Now, you’re probably thinking “but surely savings are savings?” Right? Well… not necessarily. As part of a lender’s assessment of your suitability as a ‘good borrower’ they require evidence of your ability to plan and save for a deposit yourself.

Definition of genuine savings
This term is used by lenders to define the amount of funds a home loan applicant has ‘genuinely’ saved over time. Requirements may differ depending on the total amount you
borrow. For instance if you have:
• 20% deposit – then proof of genuine savings is not required
• 15% deposit – genuine savings are not required by most lenders
• 10% deposit – most lenders require genuine savings
• 5% deposit – all lenders require genuine savings

What are considered genuine savings?
The following are generally considered genuine savings if they add up to more than 5% of the purchase price (10% if you are an investor):
• savings held or accumulated over 3 months
• term deposits, shares or managed funds held for 3 months
• equity in real estate (this can vary between lenders)

Some lenders require a 6 month savings history. If you have been renting for over 3 months there may be some exceptions to the above.

Of course, you can pay more than the minimum deposit – and the remainder of your deposit may come from any source – as long as you have met the lender’s genuine savings criteria for 5% of the purchase price, eg if buying a $600,000 home you will need to show $30,000 in genuine savings.

What DOESN’T count?
It’s often the source of funds that DON’T count that catch FHBs by surprise! The following are NOT considered genuine savings:
• cash gifts
• inheritance
• tax refunds
• bonuses
• savings plans
• selling your car or other assets
• First Home Owner Grant (FHOG)
• funds held in a business account
• borrowed funds, eg personal loan
• lump sum deposits (funds from sale of property is an exception)
• developer/builder rebates or incentives

The power of rental history!
If you have a strong rental history some lenders may make an exception and consider other sources, eg a gifted deposit from parents.

However there WILL be criteria you will have to meet and your rental history will have to be proven.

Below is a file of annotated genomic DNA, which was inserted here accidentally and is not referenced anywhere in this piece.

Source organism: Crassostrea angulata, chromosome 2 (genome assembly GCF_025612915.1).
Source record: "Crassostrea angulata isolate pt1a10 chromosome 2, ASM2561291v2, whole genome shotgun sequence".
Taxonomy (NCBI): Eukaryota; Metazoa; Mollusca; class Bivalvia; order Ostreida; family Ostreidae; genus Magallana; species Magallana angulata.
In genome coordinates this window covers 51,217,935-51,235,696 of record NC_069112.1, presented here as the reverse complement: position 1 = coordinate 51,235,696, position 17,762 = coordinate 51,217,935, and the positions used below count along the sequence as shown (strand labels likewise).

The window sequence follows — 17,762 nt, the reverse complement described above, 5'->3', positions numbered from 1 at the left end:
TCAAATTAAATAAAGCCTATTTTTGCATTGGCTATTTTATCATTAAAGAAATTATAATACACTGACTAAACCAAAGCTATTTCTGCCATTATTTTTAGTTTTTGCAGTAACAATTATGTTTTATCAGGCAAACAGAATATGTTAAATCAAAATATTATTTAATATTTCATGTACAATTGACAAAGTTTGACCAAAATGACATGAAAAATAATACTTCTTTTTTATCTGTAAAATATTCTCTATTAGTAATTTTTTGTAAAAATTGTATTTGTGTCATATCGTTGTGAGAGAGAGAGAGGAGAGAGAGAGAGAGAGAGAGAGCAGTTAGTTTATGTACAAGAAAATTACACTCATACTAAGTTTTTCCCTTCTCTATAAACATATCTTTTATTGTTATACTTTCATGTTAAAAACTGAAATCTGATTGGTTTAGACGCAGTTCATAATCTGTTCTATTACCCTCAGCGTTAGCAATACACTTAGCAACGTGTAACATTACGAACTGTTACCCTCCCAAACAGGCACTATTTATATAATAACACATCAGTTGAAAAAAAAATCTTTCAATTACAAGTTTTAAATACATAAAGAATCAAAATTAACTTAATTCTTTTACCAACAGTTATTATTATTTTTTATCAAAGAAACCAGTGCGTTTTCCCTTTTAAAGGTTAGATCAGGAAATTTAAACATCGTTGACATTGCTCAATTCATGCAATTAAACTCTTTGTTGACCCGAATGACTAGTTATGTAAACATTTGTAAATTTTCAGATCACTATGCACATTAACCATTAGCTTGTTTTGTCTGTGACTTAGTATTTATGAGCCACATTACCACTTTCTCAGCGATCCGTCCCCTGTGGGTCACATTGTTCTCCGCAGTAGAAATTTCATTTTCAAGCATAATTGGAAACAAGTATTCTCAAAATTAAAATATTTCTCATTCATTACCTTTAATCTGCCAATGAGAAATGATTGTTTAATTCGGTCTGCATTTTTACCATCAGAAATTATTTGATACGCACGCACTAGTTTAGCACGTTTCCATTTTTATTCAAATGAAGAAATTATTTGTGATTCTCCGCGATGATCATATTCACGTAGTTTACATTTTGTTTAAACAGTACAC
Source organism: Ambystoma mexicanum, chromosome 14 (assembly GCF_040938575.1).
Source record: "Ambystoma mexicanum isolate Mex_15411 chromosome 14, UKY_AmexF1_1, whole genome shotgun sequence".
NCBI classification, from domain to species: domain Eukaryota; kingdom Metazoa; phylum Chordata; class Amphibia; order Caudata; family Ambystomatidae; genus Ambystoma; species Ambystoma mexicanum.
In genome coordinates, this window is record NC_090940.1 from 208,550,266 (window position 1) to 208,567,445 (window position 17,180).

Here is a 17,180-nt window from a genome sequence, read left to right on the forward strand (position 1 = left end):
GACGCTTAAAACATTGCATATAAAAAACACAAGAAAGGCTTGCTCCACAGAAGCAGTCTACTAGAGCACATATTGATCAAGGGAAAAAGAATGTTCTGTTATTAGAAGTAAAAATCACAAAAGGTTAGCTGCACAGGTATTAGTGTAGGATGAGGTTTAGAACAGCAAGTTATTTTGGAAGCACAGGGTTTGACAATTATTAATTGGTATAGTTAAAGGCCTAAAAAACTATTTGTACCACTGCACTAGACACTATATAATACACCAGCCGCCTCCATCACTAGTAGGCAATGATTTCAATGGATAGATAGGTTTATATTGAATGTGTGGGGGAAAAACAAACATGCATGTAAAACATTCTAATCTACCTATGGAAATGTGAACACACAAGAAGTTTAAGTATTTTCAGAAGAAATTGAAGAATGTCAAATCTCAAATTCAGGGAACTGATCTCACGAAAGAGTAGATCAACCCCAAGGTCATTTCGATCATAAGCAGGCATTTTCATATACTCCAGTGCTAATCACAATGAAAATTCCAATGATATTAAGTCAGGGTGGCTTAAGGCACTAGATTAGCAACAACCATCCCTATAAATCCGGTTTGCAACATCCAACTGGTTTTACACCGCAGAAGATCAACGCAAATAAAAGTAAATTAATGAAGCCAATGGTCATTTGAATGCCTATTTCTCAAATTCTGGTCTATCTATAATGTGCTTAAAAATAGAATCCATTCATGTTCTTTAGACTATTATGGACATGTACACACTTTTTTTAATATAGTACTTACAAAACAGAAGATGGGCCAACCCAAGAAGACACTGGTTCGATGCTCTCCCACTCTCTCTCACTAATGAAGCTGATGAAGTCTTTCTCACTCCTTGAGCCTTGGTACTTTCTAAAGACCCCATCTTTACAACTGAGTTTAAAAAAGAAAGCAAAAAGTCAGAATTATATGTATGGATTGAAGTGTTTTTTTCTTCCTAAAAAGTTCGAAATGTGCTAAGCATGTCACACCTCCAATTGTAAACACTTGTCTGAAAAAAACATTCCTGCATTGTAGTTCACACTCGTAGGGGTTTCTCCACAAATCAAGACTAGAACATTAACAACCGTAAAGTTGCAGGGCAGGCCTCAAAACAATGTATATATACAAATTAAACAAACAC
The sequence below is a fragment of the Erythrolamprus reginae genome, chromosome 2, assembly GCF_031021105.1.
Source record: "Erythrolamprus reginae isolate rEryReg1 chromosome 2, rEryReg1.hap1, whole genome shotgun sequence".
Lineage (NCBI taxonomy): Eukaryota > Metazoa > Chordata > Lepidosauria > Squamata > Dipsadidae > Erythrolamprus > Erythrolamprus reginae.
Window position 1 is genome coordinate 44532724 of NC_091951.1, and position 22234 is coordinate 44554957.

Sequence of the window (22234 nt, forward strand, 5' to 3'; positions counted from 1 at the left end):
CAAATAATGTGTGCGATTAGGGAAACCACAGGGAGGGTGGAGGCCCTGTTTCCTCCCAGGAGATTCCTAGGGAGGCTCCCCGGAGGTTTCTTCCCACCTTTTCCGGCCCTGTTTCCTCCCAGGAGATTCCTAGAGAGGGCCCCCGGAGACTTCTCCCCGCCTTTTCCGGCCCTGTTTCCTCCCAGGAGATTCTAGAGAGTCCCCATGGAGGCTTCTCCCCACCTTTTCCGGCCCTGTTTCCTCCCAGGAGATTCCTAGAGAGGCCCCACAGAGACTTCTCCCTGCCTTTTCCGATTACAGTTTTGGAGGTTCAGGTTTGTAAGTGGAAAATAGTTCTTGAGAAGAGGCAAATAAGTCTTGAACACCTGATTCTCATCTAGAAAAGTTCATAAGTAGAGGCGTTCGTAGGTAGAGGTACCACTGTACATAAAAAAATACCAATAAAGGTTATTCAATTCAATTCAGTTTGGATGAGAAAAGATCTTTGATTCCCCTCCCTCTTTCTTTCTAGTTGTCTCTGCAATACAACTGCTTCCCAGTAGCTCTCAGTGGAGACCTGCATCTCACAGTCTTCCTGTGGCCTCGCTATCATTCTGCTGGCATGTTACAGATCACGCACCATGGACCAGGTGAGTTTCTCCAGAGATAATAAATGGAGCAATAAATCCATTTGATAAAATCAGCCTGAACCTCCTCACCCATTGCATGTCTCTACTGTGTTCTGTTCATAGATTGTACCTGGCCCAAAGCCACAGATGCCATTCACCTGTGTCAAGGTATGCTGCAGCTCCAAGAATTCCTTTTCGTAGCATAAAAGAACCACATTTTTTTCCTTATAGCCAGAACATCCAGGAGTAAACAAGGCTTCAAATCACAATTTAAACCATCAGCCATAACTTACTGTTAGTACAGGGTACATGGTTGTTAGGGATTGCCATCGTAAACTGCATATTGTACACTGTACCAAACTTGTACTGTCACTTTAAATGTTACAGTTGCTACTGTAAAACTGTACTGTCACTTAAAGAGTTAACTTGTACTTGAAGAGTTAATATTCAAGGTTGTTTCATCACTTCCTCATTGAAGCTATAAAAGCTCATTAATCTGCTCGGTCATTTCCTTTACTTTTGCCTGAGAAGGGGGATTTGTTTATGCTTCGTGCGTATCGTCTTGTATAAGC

If you’re a renter considering future property ownership it pays to know what lenders look for as part of their ‘rent exception’ assessment. At the time of your loan application the home loan
applicant(s) must:
• be currently renting
• have a minimum 6 months of satisfactory
rental history and on time payments
• be listed as tenants on the lease
• be renting via a licensed property agent or privately (NB: private rentals may be assessed on a case by case basis)

But don’t think renting will make it easy! Lenders will be stricter if there are no genuine savings in a bank account – they will analyse how you manage your money through your savings and spending history. Even if they assess rent as genuine savings you will still need to prove you have the deposit (or ‘funds to complete’) at the time of your application.

The most essential tip?
Make sure you are loan application ready BEFORE you apply! As your finance specialist we have extensive experience across a range of lenders – we will do the legwork for you!

The earlier you contact us on your path to home ownership – the earlier we can assess your current situation and provide guidance on how to get you to where you want to be!

Call the office TODAY so we can help you get started!

Want even more tips to boost your borrowing capacity?

Contact us for our article ‘How reducing your credit card limit could ramp up your borrowing power!’